The CLEP normal distribution: CLEPped my first course ever today!

I am working on a degree at the Raritan Valley Community College. Part of the planning required me to try and CLEP one of the computer courses that are a requirement, CISY 103 or 105. Raritan Valley allows the CLEP, which stands for College-Level Examination Program, by the way. (Did you know, these are by the same people who bring you the TOEIC and TOEFL in Japan?)

Well, I have been putting this off, mostly out of nerves. Today, I decided it was the do-or-die day. I made an appointment in Wyomissing, and drove up to the Berks Technical Institute.

Very much like I had prepped for the CPA, I went in, first time, with just what I knew, and my reading. (As I used to say about sitting for the CPA, I just showed up with pencils.) You know, if you don’t pass a CLEP exam–and pass usually means “50” as a scaled score–you have to wait 180 days. That’s a lot like the old CPA exam, too!

As it turned out, I knew a lot more about “Information Systems and Computer Applications” than I realized, and I scored a “72”. Hooray!

I was happy to be over the 50 mark, but a bit bummed that it was 72, which I thought was 72 out of 100. But no! The scale is 20 to 80. So it was 72 out of a scale just going to 80.

I poked around the internet to get a sense of what a 72 is. There is a lot of CLEP talk out there, but no one seems to have a handle on the scoring, other than (like me) they want a score that gets them over the hurdle.

When I took the College Board’s practice examination guide, I got, coincidentally, 65 of the 90 practice questions right, which worked out to 72.2%. But that’s not it, is it?

Then, I read that the score you get is a scaled score, as I said, going from 20 to 80. So I decided to “assume a normal distribution”. This can be dangerous if you are investing money, because not everything is normally distributed! But for [scaled] test scoring, it is probably useful. Up above you see a bell curve to the right. I put 50 as the mean–the average. I gave it a standard deviation of 10, so “one sigma” is 60, “two sigma” is 70 and “three sigma” is 80. I assume the people who are above three sigma also just get an “80”.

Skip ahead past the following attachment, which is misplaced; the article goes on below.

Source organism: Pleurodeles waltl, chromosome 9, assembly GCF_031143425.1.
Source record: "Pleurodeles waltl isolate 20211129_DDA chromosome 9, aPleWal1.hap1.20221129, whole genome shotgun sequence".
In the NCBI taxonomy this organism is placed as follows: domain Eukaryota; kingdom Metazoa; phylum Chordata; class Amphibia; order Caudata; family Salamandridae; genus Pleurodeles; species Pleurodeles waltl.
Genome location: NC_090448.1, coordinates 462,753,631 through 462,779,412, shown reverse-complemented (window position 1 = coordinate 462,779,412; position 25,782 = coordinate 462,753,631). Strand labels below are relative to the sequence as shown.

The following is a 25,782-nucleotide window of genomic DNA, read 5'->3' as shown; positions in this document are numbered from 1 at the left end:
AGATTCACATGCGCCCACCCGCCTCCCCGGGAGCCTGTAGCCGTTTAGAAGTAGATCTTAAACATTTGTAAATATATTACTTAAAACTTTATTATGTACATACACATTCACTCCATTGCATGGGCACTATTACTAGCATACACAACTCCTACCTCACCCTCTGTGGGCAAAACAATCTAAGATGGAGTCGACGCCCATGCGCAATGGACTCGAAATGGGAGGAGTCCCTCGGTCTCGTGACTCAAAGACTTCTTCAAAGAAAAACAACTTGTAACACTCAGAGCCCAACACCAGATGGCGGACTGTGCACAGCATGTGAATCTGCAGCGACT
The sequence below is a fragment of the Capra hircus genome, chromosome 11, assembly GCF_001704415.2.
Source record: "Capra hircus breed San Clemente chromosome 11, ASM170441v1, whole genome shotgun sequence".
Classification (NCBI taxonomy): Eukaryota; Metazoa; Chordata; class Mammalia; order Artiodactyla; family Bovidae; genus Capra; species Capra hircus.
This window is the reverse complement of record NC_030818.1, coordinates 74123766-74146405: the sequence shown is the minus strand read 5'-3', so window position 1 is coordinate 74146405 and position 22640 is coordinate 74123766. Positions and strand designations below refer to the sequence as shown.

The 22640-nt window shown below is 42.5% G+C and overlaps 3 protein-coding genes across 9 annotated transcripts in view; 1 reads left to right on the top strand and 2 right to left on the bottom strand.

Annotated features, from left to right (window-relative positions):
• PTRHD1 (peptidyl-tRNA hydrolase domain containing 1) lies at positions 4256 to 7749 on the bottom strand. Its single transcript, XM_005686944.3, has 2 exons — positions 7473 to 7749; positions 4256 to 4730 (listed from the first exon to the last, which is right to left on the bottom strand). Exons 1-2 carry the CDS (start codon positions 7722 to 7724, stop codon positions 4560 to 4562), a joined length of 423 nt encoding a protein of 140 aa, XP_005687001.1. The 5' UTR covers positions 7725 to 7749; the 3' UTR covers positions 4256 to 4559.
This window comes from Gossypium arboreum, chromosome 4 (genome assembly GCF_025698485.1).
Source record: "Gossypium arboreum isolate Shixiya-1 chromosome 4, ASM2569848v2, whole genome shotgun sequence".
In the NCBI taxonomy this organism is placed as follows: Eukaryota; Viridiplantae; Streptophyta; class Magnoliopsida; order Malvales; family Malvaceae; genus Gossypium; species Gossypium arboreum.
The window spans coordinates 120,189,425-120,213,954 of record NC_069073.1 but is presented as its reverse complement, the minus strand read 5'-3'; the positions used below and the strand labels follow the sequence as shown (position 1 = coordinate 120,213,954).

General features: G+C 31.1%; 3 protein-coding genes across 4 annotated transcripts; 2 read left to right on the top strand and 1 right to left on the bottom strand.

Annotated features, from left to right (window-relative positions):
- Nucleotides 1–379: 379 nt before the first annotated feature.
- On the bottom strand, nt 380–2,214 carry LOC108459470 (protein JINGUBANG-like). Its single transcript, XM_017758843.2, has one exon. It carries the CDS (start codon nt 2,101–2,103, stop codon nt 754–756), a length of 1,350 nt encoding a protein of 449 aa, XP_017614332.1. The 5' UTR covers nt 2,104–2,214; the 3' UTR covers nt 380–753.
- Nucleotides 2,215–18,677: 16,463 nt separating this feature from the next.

Likewise, on the fail side, “negative one sigma” is 40, and so forth. People who don’t manage to answer enough questions right to make even a scaled 20, get given 20 anyway–just a guess. (Like, say, you go in and answer nothing, and then hit exit. You get a 20.)

On this normal curve, or normal distribution, a 72 is about 98.8%–which is great if that’s what it really is. But it doesn’t answer the second question a lot of people would have (after, “did I pass?!”), and that is:

How many did I get right, and how many wrong?

Unfortunately, College Board does not tell you that: the aptly named “raw score”. If you have to answer 70 questions right to get a “50”, and each 7 questions more take you up 10 scaled points, then a “70” might mean answering 84 (70 + 7 + 7) questions right. If you only have to answer 35 questions to get the “50”, then a higher score might mean you were still screwing up on half the test.

My feeling was that I was getting seven or eight of every ten right. But I really don’t know. It was 100 questions in 90 minutes, and I think I was done with 47 minutes to spare. The big question mark is: if I were getting enough right to be 8 in 10, if I dropped to just 7 in 10, would I have been back at 50?

College Board obviously is not going to say what the raw scores for the tests are. They also aren’t going to tell you what you got wrong. They also don’t want you to say what the questions were. Honestly, it all seemed to happen so fast that I can only vaguely remember a handful.

The nice thing about CLEP is that Raritan Valley offers 5 credit hours for this, and it only cost $77 plus the testing center fee of $20. Compare that to the vast fortunes that some schools charge to take a class.